We carry more and more electronic equipment with us. Anything from a GPS to a phone, from a camera to a rechargeable headlamp. And all of these things need electricity. Fortunately there is an increasing number of lightweight solar panels on the market. And while I haven’t tested these myself yet (they are on my Christmas wishlist), the following two models get good reviews:


Many of us want to capture our outdoor adventures with a camera (more on cameras later). Often the key to an amazing picture or a well filmed video is a tripod. It’s not always easy to find the right balance between a high quality and sturdy tripod and something that is light and not too heavy so that it fits into your backpack. Here are tow good option:

  • The Jobi GorillaPod - almost a classic with its bendy legs that work in almost any situation.
  • The Manfrotto Befree - an amazing travel tripod for small and midsize cameras.

Try out something new

Encourage amputees to try out something new by giving them a voucher for an exciting activity. A day with a coach at a climbing gym, a session ride on a ZipWire, an introduction weekend for canoeing…the possibilities are endless and easy to find. A good first contact might be a national mountain training centre like Plas Y Brenin in Wales or Glenmore Lodge in Scotland. Organisations like Access Adventures and Paradox Sports are also offering amazing courses for people of all abilities. Another good point for further enquiry are national sports associations (like the British Canoe Union or the like).



Above 150 Euro

Okay, we are now moving into the more expansive options. Sure not for everybody, but all of them definitely worth thinking about.



If you are into kayaking, you need a good paddle. And this is where most of us beginners get it wrong. We spend quite a bit on the kayak itself and then opt for the cheapest paddle there is. Bad choice as I had to learn the hard way. As many of you know I love sea kayaking. And I finally found my paddle of choice: The Werner Shuna is in my eyes the perfect paddle for playing along the coastlines. 



I must admit that I hardly leave the house without a camera and really enjoy taking pictures. For me the process of taking pictures and focussing on composition and timing is often what counts. Often much more than the end result; i.e. the actual picture. For me it’s a kind of outdoor meditation. Depending on what you are interested in, there are plenty of great cameras on the market.

  • If you are into action sports, the GoPro Hero series is probably still the way to go. Although there are great alternatives like the Sony FDR-X3000 and others.
  • If you want a pocket-sized Jack of All Trades which gets you an amazing photo quality, the Panasonic Lumix ZS100 might something for you (and it's currently almost 30% off on Amazon).
  • And if you want a very reliable workhorse to capture all your travel experiences that allows you even more room for creativity, I would have a look at the Canon PowerShot G5 X.

Prosthetic covers

The days of boring prosthetic devices are over. Finally. There is an increasing number of stunning prosthetic covers on the market. Something to express your personal style, something to proudly show off your robo-parts, something to dress up or make a bold statement. So why not surprise an amputee loved-one with one of these covers. Here is a list of companies that produce them.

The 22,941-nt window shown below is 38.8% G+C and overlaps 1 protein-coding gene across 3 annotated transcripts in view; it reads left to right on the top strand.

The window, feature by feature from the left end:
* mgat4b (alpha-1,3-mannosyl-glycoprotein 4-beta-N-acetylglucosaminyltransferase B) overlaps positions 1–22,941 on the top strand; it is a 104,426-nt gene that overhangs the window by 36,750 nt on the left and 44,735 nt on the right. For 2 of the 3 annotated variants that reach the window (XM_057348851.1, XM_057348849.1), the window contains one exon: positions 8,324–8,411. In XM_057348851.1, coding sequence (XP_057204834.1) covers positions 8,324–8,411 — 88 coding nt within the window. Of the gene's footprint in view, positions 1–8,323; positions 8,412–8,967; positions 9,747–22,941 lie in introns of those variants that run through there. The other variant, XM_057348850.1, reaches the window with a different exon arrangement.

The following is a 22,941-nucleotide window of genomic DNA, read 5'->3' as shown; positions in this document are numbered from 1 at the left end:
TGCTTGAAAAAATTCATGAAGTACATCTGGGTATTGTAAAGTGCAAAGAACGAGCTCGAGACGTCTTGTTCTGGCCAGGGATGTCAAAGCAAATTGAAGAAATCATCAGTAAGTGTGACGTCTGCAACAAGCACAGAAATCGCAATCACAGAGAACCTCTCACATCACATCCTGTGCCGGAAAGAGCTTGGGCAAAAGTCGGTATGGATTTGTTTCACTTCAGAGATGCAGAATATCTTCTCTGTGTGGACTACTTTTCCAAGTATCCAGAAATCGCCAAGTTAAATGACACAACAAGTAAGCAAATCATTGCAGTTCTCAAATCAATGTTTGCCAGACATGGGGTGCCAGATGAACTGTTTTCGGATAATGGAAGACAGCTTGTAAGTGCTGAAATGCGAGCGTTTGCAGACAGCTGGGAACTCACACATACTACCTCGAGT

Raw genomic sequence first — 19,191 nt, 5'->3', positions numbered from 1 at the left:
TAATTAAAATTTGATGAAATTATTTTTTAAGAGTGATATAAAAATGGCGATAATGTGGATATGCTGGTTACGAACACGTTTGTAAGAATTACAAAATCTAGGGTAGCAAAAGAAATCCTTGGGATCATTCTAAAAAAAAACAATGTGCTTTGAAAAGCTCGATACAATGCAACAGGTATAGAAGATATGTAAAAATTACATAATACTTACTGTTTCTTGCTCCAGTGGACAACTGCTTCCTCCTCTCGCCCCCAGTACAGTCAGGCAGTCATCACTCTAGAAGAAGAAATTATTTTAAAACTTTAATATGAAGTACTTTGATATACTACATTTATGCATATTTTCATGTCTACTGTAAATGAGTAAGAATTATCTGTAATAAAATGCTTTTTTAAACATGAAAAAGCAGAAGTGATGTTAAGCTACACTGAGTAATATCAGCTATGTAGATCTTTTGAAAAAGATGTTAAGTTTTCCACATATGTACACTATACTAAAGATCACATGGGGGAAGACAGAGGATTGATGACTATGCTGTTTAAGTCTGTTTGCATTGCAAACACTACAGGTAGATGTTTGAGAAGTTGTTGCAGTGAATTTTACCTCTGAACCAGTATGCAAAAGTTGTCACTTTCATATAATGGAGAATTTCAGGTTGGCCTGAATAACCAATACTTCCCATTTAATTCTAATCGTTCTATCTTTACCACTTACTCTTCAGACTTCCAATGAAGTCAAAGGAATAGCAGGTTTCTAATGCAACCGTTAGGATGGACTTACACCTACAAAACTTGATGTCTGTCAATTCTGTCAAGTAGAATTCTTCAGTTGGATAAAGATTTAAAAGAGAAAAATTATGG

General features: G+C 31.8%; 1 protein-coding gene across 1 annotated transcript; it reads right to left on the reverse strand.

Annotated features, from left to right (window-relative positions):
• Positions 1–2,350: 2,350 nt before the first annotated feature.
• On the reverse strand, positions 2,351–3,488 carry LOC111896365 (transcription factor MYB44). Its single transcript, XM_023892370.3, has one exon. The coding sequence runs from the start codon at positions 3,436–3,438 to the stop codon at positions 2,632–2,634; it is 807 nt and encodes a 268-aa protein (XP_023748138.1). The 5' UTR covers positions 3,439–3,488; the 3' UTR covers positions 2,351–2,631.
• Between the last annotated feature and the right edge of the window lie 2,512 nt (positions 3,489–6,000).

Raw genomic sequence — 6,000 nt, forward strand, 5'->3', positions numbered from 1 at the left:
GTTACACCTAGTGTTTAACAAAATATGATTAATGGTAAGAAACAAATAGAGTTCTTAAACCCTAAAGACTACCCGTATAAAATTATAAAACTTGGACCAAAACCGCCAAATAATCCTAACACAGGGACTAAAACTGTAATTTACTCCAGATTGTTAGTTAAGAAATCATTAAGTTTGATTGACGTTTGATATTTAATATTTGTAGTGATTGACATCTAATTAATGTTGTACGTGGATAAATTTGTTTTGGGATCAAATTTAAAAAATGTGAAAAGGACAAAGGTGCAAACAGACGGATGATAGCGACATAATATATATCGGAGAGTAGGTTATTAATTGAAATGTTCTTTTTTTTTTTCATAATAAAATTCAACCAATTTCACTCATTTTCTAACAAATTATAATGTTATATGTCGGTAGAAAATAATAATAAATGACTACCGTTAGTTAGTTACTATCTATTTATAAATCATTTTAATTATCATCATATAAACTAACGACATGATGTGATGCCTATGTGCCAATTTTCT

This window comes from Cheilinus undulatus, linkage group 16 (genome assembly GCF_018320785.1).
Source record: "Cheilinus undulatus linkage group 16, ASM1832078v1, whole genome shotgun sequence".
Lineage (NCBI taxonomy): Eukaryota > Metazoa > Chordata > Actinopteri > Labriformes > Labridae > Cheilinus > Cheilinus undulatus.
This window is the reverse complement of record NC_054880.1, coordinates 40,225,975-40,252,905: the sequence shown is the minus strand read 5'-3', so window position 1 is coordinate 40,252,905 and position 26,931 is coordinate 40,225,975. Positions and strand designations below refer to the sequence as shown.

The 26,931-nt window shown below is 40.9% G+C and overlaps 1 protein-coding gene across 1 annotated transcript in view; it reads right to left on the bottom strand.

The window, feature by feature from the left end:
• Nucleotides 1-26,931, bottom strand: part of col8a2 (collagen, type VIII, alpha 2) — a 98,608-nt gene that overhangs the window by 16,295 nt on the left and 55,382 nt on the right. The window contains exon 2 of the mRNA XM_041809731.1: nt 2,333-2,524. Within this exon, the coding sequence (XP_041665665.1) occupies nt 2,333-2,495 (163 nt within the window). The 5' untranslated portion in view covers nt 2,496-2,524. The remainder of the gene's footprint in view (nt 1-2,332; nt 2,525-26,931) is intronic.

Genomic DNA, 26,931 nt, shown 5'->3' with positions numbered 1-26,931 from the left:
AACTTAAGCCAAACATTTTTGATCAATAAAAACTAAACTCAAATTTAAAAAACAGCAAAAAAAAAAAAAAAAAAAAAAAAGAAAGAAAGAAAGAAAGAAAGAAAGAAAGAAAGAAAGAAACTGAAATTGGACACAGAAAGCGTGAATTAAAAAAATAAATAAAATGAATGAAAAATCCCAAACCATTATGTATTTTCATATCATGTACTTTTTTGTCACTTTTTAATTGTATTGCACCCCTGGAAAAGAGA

Amputee Circus Camp with Erin Ball

If you are looking for something really special, this is it. The always amazing Erin Ball will run an Amputee Circus Camp in late June of 2019. The camp is open to anyone with a limb difference over the age of 18. It is being held in Kingston, Ontario/CANADA at Kingston Circus Arts. We welcome beginners and beyond and will explore aerial arts, group acrobatics, hooping and more. For more information check out here Facebook page (and more not his soon). If you are interested make sure you book early as I am sure places will sell out quickly.



Post by Bjoern Eser. Bjoern is the founder of The Active Amputee.


Further Reading

Express your personal style 


The age of the off-the-shelf look for artificial limbs is slowly coming to an end. With advancements in 3D printing technology in recent years a number of companies are now offering stylish prosthetic covers. Emelie from Anatomic Studios in Malmö/Sweden tells us more about their approach to assist amputees to find their personal style. read more

Erin, the double amputee circus artist


Losing both legs is a major challenge for any person. Even more so when you are a circus artist. After losing both her legs Erin Ball struggled hard until embracing her new reality led to a fireworks of creativity. Her amputations are now an integral part of her show. And she gets more creative by the day. read more

Pimp my prosthesis


I guess most of you still remember the days when artificial limbs - generally speaking - were ugly. Designed for function, not for style. While many prosthetists offered some sort of cover or another, more often than not they tried to imitate the look of the remaining limb. And often, very often, it wasn‘t even a good imitation. read more